I hope this clarifies the matter for the Deputy.

Child Benefit Eligibility

Questions (449)

Micheál Martin

Question:

449. Deputy Micheál Martin asked the Minister for Employment Affairs and Social Protection if she has examined the impact of transition year on child benefit in view of the fact that parents have two full school years after child benefit is ceased; and if she will make a statement on the matter. [22364/19]

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Written answers (Question to Employment)

Child Benefit is a monthly payment made to families with children in respect of all qualified children up to the age of 16 years. The payment continues to be paid in respect of children up to their 18th birthday who are in full-time education, or who have a disability. Child Benefit is currently paid, as of end-March 2019 to almost 632,000 families in respect of nearly 1.2 million children, with an estimated expenditure of more than €2 billion in 2018.

Given the universality of Child Benefit, extending entitlement to parents of full time students in second level education who are over 18 years of age would not be a targeted approach. The adoption of such a proposal would have significant cost implications and would have to be considered in an overall budgetary context.

Families on low incomes may be able to avail of a number of social welfare schemes that support children in full-time education until the age of 22, including:

- Increase for a Qualified Child (IQCs) with primary social welfare payments;

- the Working Family Payment for low-paid employees with children;

- the Back to School Clothing and Footwear Allowance.

These schemes provide targeted assistance that is directly linked to household income and thereby support low-income families with older children participating in full-time education.

Household Benefits Scheme

Questions (450)

Clare Daly

Question:

450. Deputy Clare Daly asked the Minister for Employment Affairs and Social Protection her views on the reintroduction of the household benefits package for carers who do not live with the person they care for in view of the low level of financial support that they receive for such an important role; and if she will make a statement on the matter. [22396/19]

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Written answers (Question to Employment)

The household benefits package (HHB) comprises the electricity or gas allowance, and the free television licence. My Department will spend approximately €248 million this year on HHB for over 440,000 customers. The package is generally available to people living in the State aged 66 years or over who are in receipt of a social welfare type payment or who satisfy a means test. The package is also available to some people under the age of 66 who are in receipt of certain welfare type payments.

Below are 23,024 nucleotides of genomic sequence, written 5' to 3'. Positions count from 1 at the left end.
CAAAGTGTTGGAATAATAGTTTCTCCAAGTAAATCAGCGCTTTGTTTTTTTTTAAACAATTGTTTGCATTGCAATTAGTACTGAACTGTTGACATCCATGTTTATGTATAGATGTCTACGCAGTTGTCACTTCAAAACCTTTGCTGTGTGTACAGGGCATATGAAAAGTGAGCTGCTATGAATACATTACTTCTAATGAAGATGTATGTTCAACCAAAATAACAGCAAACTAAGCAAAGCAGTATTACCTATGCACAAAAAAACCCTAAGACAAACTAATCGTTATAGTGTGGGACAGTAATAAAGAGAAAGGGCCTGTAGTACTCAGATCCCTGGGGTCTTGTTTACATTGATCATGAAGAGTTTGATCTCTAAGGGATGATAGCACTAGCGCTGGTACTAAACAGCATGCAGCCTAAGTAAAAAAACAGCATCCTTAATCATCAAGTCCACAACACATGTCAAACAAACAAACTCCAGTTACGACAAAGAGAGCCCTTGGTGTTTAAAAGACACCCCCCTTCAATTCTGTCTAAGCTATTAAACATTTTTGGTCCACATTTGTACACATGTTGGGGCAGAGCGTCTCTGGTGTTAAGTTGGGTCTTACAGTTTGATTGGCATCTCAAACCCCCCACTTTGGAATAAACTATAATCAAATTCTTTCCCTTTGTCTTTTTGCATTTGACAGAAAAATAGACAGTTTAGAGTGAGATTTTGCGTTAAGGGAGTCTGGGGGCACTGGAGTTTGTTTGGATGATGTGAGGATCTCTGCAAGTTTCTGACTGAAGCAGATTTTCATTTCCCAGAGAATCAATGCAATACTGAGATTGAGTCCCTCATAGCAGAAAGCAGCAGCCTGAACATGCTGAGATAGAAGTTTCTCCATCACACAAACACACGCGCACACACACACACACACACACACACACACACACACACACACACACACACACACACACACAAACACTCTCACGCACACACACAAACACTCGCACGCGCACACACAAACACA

From 1 April 2012, new applicants in receipt of Carers Allowance who are not living with the person for whom they provide care are not entitled to the household benefits package. Carers who live with the person they are caring for still have an entitlement of their own to the household benefits package and do not have to satisfy the household composition criteria.

The Government values the role of carers very much and it is for this reason that they receive significant income supports from the Department. In addition to carer’s allowance carers receive additional support in the form of free travel and household benefits (for those who live with the person for whom they care) and the annual carers support grant (€1700) in respect of each person for whom they care. Where a person is in receipt of certain qualifying social welfare payments, and also providing full time care and attention to another person, they can keep their primary social welfare payment and also get the half-rate carer's allowance.

Any decision to change the qualifying criteria for HHB would have budgetary consequences and would have to be considered in the context of budget negotiations.

I hope this clarifies the matter for the Deputy.

Illness Benefit Waiting Times

Questions (451)

Michael Healy-Rae

Question:

451. Deputy Michael Healy-Rae asked the Minister for Employment Affairs and Social Protection the status of an illness benefit application by a person (details supplied); and if she will make a statement on the matter. [22401/19]

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Written answers (Question to Employment)

I confirm that my department received an application for disability allowance (DA) from this gentleman on 11 March 2019. On completion of the necessary investigations on all aspects of the claim a decision will be made and the person concerned will be notified directly of the outcome.

The processing time for individual DA claims may vary in accordance with their relative complexity in terms of the three main qualifying criteria, the person’s circumstances and the information they provide in support of their claim.

The person concerned applied for Illness Benefit on 15th January 2019 and was informed that he was not entitled to payment as he does not satisfy the contribution conditions, one of which is that a person must have 39 weeks of PRSI contributions paid or credited in the relevant tax year, which in this case is 2017.

According to the Department's records, the person concerned does not have any paid contributions in the relevant tax year.

If he believes he has further contributions that are not reflected in the Department's records, he should supply the Department with evidence of this from his employer and his entitlement to Illness Benefit will be reviewed.

I trust this clarifies the matter for the Deputy.

Fuel Allowance Eligibility

Questions (452)

Michael Healy-Rae

Question: